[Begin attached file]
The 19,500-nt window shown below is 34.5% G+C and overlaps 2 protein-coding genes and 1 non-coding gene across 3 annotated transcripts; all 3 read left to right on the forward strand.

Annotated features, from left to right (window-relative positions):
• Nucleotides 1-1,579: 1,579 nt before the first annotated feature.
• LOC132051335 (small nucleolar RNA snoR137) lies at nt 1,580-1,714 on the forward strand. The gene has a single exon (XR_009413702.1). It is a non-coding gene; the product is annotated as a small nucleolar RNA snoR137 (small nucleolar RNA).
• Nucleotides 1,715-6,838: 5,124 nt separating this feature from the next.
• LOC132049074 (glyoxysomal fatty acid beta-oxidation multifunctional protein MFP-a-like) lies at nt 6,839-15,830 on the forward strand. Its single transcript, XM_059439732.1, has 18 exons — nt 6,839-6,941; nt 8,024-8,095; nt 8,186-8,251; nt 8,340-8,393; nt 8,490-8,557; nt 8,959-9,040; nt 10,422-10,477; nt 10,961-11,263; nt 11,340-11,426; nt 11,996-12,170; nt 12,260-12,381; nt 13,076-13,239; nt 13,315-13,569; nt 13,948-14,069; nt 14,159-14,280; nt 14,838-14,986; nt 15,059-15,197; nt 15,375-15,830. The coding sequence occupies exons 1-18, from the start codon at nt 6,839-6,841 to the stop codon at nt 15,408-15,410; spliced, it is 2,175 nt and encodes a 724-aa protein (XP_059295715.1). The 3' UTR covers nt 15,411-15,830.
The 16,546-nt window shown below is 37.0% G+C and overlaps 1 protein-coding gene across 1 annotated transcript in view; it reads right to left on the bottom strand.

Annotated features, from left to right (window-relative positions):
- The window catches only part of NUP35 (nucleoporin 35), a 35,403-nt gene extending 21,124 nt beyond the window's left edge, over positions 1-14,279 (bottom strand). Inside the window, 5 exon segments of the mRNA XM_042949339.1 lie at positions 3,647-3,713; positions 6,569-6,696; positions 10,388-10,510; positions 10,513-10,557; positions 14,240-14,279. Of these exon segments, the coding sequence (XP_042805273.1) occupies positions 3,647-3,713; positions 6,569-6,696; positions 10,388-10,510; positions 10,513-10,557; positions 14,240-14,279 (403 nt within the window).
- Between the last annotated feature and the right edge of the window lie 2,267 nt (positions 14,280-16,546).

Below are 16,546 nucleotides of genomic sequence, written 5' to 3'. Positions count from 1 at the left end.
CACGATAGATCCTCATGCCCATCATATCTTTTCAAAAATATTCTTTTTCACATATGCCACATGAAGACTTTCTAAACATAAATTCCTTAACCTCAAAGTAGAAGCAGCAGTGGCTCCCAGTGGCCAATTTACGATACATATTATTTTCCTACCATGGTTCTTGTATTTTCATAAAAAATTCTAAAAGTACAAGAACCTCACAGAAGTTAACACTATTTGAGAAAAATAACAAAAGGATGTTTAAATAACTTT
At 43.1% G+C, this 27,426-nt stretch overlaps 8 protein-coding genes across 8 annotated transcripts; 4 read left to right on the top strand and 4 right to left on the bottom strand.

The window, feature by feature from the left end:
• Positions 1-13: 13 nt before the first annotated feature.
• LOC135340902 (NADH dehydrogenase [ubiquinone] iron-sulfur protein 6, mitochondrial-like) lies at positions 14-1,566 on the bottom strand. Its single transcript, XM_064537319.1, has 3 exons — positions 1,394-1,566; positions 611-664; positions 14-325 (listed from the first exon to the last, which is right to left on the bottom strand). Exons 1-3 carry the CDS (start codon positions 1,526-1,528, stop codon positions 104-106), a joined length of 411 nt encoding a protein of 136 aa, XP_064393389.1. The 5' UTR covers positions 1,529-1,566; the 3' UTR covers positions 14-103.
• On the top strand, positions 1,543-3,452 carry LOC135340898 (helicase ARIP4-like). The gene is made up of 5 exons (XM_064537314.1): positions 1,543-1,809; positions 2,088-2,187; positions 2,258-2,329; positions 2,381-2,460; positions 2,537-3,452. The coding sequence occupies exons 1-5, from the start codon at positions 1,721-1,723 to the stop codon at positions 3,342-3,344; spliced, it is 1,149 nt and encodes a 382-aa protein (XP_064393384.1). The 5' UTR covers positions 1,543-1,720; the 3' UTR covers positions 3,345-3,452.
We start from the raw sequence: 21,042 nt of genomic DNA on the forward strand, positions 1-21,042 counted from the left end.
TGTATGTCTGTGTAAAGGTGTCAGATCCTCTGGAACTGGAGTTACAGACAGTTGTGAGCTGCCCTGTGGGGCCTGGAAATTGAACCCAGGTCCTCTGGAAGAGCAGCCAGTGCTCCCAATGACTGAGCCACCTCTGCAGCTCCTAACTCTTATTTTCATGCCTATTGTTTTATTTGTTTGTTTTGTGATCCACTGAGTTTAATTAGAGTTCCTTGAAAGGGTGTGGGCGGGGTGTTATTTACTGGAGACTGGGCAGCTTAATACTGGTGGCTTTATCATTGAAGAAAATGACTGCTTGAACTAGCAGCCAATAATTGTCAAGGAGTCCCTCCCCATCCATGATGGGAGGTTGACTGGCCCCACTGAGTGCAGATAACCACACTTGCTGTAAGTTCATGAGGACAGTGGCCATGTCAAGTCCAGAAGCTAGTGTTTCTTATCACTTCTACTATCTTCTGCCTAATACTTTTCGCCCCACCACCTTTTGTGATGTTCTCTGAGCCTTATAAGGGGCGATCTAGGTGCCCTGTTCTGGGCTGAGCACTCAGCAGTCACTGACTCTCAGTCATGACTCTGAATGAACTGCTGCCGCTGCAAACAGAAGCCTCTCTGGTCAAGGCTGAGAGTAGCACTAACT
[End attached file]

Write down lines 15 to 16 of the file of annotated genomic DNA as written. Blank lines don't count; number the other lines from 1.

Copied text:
• Positions 1-13: 13 nt before the first annotated feature.
• LOC135340902 (NADH dehydrogenase [ubiquinone] iron-sulfur protein 6, mitochondrial-like) lies at positions 14-1,566 on the bottom strand. Its single transcript, XM_064537319.1, has 3 exons — positions 1,394-1,566; positions 611-664; positions 14-325 (listed from the first exon to the last, which is right to left on the bottom strand). Exons 1-3 carry the CDS (start codon positions 1,526-1,528, stop codon positions 104-106), a joined length of 411 nt encoding a protein of 136 aa, XP_064393389.1. The 5' UTR covers positions 1,529-1,566; the 3' UTR covers positions 14-103.